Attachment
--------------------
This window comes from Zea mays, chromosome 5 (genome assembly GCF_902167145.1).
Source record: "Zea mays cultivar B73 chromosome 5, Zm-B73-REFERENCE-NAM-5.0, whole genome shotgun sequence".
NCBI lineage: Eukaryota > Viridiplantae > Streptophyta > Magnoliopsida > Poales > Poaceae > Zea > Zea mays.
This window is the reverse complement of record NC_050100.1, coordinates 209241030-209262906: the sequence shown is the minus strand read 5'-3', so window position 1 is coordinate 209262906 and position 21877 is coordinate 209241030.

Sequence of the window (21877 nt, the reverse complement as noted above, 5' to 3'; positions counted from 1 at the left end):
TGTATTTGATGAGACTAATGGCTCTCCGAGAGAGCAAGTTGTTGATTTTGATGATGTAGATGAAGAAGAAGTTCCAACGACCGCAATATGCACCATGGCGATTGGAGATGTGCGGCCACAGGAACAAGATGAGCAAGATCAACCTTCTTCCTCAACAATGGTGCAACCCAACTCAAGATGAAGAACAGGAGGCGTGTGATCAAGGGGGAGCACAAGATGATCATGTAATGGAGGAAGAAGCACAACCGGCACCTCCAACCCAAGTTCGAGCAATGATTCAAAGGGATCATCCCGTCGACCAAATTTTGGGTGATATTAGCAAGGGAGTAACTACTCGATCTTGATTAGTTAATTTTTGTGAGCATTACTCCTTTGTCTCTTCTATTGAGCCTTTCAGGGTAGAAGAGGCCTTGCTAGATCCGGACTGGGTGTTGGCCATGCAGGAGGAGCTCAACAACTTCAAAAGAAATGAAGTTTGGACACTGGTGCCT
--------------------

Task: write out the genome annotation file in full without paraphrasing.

This window comes from Zea mays, chromosome 5 (genome assembly GCF_902167145.1).
Source record: "Zea mays cultivar B73 chromosome 5, Zm-B73-REFERENCE-NAM-5.0, whole genome shotgun sequence".
NCBI lineage: Eukaryota > Viridiplantae > Streptophyta > Magnoliopsida > Poales > Poaceae > Zea > Zea mays.
This window is the reverse complement of record NC_050100.1, coordinates 209241030-209262906: the sequence shown is the minus strand read 5'-3', so window position 1 is coordinate 209262906 and position 21877 is coordinate 209241030.

Sequence of the window (21877 nt, the reverse complement as noted above, 5' to 3'; positions counted from 1 at the left end):
TGTATTTGATGAGACTAATGGCTCTCCGAGAGAGCAAGTTGTTGATTTTGATGATGTAGATGAAGAAGAAGTTCCAACGACCGCAATATGCACCATGGCGATTGGAGATGTGCGGCCACAGGAACAAGATGAGCAAGATCAACCTTCTTCCTCAACAATGGTGCAACCCAACTCAAGATGAAGAACAGGAGGCGTGTGATCAAGGGGGAGCACAAGATGATCATGTAATGGAGGAAGAAGCACAACCGGCACCTCCAACCCAAGTTCGAGCAATGATTCAAAGGGATCATCCCGTCGACCAAATTTTGGGTGATATTAGCAAGGGAGTAACTACTCGATCTTGATTAGTTAATTTTTGTGAGCATTACTCCTTTGTCTCTTCTATTGAGCCTTTCAGGGTAGAAGAGGCCTTGCTAGATCCGGACTGGGTGTTGGCCATGCAGGAGGAGCTCAACAACTTCAAAAGAAATGAAGTTTGGACACTGGTGCCT